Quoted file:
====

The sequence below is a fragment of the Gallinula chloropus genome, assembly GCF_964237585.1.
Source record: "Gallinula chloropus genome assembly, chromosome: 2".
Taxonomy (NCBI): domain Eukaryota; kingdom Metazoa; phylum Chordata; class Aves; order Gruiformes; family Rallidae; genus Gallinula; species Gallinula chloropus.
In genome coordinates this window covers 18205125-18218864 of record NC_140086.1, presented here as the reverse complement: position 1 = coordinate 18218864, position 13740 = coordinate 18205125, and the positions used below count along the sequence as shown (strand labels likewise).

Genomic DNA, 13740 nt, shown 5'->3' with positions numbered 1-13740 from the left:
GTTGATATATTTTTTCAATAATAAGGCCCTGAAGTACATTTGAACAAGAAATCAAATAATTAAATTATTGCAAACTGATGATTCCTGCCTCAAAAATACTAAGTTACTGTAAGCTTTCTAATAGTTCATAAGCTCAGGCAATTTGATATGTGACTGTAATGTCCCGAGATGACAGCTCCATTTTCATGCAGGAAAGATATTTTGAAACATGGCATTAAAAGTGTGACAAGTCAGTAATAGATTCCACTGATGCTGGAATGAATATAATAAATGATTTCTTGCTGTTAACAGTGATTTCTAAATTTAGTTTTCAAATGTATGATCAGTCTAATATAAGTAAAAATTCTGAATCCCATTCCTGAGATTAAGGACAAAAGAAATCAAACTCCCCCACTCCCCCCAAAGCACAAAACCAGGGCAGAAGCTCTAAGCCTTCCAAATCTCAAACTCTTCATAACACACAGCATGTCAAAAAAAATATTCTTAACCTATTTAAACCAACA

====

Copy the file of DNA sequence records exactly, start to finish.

The sequence below is a fragment of the Gallinula chloropus genome, assembly GCF_964237585.1.
Source record: "Gallinula chloropus genome assembly, chromosome: 2".
Taxonomy (NCBI): domain Eukaryota; kingdom Metazoa; phylum Chordata; class Aves; order Gruiformes; family Rallidae; genus Gallinula; species Gallinula chloropus.
In genome coordinates this window covers 18205125-18218864 of record NC_140086.1, presented here as the reverse complement: position 1 = coordinate 18218864, position 13740 = coordinate 18205125, and the positions used below count along the sequence as shown (strand labels likewise).

Genomic DNA, 13740 nt, shown 5'->3' with positions numbered 1-13740 from the left:
GTTGATATATTTTTTCAATAATAAGGCCCTGAAGTACATTTGAACAAGAAATCAAATAATTAAATTATTGCAAACTGATGATTCCTGCCTCAAAAATACTAAGTTACTGTAAGCTTTCTAATAGTTCATAAGCTCAGGCAATTTGATATGTGACTGTAATGTCCCGAGATGACAGCTCCATTTTCATGCAGGAAAGATATTTTGAAACATGGCATTAAAAGTGTGACAAGTCAGTAATAGATTCCACTGATGCTGGAATGAATATAATAAATGATTTCTTGCTGTTAACAGTGATTTCTAAATTTAGTTTTCAAATGTATGATCAGTCTAATATAAGTAAAAATTCTGAATCCCATTCCTGAGATTAAGGACAAAAGAAATCAAACTCCCCCACTCCCCCCAAAGCACAAAACCAGGGCAGAAGCTCTAAGCCTTCCAAATCTCAAACTCTTCATAACACACAGCATGTCAAAAAAAATATTCTTAACCTATTTAAACCAACA